American Airline Douglas DST on Wilshire
March 1937: American Airline Douglas DST fuselage is towed down Wilshire Boulevard, right past a Union Pacific billboard.
A story in the March 10, 1937 Los Angeles Times reported on the airplane’s move:
“Oh!” moaned the slightly inebriated gentleman, “What a terrible, terrible wreck!”
Standing on a busy corner on Wilshire Boulevard, he stared bug-eyed at the huge air liner which stood–intact–on the lawn of the Ambassador.
But it wasn’t a wreck at all.
Twelve tons of American Airlines sleeper, veteran of 300,000 miles of transcontinental flying and the world’s largest commercial land plane, had been trucked painstakingly from its Santa Monica factory in the wee hours of the morning.
By yesterday mechanics had reassembled the 100-foot wings of the sky giant. The motors were in place. And not a curtain was disarranged.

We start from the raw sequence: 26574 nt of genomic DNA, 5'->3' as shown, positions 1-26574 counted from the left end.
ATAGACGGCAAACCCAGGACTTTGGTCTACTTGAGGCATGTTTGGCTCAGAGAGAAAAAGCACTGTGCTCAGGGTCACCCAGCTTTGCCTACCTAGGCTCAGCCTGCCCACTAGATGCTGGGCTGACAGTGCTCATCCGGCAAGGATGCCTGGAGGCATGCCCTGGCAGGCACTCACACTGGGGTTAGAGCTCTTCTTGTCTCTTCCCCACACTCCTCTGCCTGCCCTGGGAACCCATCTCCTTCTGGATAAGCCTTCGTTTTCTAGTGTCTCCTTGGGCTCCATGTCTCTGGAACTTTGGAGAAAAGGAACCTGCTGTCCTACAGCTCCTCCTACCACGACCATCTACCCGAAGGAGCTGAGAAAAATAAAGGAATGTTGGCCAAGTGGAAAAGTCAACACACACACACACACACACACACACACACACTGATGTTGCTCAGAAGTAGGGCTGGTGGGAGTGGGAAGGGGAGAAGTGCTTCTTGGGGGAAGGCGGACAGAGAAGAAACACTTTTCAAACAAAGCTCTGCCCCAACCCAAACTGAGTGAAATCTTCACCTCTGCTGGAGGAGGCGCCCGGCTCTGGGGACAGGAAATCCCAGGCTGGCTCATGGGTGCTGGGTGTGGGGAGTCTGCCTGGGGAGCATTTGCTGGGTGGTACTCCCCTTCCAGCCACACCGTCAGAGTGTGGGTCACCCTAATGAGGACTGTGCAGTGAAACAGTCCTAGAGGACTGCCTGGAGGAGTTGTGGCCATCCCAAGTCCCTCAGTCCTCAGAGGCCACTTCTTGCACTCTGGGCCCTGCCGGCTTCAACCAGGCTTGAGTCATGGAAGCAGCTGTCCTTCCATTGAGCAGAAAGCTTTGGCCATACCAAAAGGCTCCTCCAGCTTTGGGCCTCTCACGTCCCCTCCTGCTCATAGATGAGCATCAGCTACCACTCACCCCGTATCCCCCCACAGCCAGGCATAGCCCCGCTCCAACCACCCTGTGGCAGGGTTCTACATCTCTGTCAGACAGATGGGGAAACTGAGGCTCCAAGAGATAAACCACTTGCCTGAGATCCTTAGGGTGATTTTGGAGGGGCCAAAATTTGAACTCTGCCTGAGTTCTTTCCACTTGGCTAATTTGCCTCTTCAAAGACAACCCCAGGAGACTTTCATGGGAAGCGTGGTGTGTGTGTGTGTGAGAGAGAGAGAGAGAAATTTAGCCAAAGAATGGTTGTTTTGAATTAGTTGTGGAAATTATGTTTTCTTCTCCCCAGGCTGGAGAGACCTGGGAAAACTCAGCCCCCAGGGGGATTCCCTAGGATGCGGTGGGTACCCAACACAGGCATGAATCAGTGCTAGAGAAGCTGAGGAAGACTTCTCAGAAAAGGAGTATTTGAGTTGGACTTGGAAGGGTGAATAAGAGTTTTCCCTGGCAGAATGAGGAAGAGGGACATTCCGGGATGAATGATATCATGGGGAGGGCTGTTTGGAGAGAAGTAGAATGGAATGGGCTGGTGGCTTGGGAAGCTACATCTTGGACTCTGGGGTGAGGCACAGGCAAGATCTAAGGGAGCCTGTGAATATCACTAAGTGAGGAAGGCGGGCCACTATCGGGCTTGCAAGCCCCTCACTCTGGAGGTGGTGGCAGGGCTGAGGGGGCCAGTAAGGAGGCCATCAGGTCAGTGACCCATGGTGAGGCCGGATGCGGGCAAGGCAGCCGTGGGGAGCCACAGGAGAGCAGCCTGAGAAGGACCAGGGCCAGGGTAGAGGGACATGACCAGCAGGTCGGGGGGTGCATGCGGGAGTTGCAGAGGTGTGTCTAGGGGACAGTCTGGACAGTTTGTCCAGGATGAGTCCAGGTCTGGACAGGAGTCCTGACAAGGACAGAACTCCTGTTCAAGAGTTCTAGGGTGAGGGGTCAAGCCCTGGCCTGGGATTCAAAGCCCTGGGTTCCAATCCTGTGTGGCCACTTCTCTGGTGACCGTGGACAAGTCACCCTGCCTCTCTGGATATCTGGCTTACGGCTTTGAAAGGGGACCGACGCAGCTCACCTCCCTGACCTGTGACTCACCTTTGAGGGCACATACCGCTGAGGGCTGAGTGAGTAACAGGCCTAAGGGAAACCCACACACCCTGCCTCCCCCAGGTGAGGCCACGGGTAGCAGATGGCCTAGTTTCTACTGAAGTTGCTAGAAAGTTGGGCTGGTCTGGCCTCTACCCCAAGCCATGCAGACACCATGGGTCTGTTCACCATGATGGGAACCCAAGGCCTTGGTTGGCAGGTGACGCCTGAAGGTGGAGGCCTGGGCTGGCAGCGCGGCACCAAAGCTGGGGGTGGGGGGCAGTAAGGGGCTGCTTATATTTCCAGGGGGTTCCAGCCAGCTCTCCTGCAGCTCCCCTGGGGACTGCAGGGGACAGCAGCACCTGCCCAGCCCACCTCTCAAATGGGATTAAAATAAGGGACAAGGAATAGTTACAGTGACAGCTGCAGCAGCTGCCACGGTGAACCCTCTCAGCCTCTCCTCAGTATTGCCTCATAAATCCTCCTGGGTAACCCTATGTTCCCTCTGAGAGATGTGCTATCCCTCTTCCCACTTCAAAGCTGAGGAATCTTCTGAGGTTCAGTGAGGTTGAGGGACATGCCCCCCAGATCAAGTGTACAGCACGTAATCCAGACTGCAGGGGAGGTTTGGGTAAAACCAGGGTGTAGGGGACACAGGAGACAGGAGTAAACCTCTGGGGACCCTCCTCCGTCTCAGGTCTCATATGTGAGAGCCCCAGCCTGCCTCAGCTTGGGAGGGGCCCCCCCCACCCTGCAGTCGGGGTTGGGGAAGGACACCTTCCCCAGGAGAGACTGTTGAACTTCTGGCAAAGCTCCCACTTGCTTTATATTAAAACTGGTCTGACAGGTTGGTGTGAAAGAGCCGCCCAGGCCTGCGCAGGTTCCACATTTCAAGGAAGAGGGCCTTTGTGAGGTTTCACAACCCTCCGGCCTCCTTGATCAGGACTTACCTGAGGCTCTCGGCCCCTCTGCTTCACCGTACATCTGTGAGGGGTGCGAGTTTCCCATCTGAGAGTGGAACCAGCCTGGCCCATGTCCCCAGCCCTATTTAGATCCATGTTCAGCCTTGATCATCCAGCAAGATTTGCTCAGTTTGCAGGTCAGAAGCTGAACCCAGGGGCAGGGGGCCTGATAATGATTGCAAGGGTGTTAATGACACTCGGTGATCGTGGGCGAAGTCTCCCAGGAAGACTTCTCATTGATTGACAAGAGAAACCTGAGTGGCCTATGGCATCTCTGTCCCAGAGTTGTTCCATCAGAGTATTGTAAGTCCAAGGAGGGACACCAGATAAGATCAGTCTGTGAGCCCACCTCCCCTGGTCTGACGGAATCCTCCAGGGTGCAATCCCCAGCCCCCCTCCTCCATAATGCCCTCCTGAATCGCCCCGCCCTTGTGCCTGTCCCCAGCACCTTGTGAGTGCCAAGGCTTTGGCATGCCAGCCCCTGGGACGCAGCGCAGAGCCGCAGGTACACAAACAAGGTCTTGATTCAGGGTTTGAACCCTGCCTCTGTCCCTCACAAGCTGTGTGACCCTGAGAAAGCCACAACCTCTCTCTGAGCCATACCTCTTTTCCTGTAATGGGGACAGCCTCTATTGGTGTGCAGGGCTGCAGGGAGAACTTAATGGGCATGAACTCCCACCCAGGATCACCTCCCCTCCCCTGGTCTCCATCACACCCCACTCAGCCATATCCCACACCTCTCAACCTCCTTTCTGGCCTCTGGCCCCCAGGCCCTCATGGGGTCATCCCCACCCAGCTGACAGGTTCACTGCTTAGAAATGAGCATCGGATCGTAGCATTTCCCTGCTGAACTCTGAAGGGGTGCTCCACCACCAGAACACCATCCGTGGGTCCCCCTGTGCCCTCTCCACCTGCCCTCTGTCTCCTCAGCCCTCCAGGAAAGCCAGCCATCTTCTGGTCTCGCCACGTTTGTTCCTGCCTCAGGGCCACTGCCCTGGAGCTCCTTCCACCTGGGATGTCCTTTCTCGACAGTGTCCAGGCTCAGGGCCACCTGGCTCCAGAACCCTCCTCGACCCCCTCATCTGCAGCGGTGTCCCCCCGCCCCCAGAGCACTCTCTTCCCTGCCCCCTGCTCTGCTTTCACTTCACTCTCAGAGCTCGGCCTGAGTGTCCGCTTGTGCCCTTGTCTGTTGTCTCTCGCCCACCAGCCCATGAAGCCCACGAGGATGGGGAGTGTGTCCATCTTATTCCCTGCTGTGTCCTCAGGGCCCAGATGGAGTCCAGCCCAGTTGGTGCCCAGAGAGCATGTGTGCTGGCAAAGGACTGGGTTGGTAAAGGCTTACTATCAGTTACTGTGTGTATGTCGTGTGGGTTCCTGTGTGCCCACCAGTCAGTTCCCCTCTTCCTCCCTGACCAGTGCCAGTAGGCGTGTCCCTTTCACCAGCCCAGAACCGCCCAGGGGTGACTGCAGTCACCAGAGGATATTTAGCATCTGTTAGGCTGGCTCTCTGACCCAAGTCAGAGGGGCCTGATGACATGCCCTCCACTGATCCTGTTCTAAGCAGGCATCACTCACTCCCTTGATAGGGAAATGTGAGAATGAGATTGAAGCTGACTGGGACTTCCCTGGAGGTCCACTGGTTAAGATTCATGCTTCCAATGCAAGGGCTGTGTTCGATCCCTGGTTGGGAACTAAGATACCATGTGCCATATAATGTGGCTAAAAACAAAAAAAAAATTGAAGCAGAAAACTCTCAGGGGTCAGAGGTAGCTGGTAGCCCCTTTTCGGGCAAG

Under auspices of the Red Cross and American Airlines, the Douglas DST will remain open to public view until March 18. Beginning tomorrow sightseers will be permitted to inspect the interior of the transport.
All proceeds will go to the Red Cross Midwest flood relief fund.
Air lines officials said this is the first time a twelve-ton liner had been carted through busy city streets and mounted on a lawn. Complete to the last detail, the ship contains the latest radio directional compass, deicing equipment, 1000-horsepower engines and sleeper berths.
The DST stood for Douglas Sleeper Transport. A different 21-passenger seat version of the DST was designated as the famous DC-3.
This photo was not published with the story quoted above.
August 30, 2013, 10:40 am
Kind of an eerie photo with the plane fading into the U.P. sign background.
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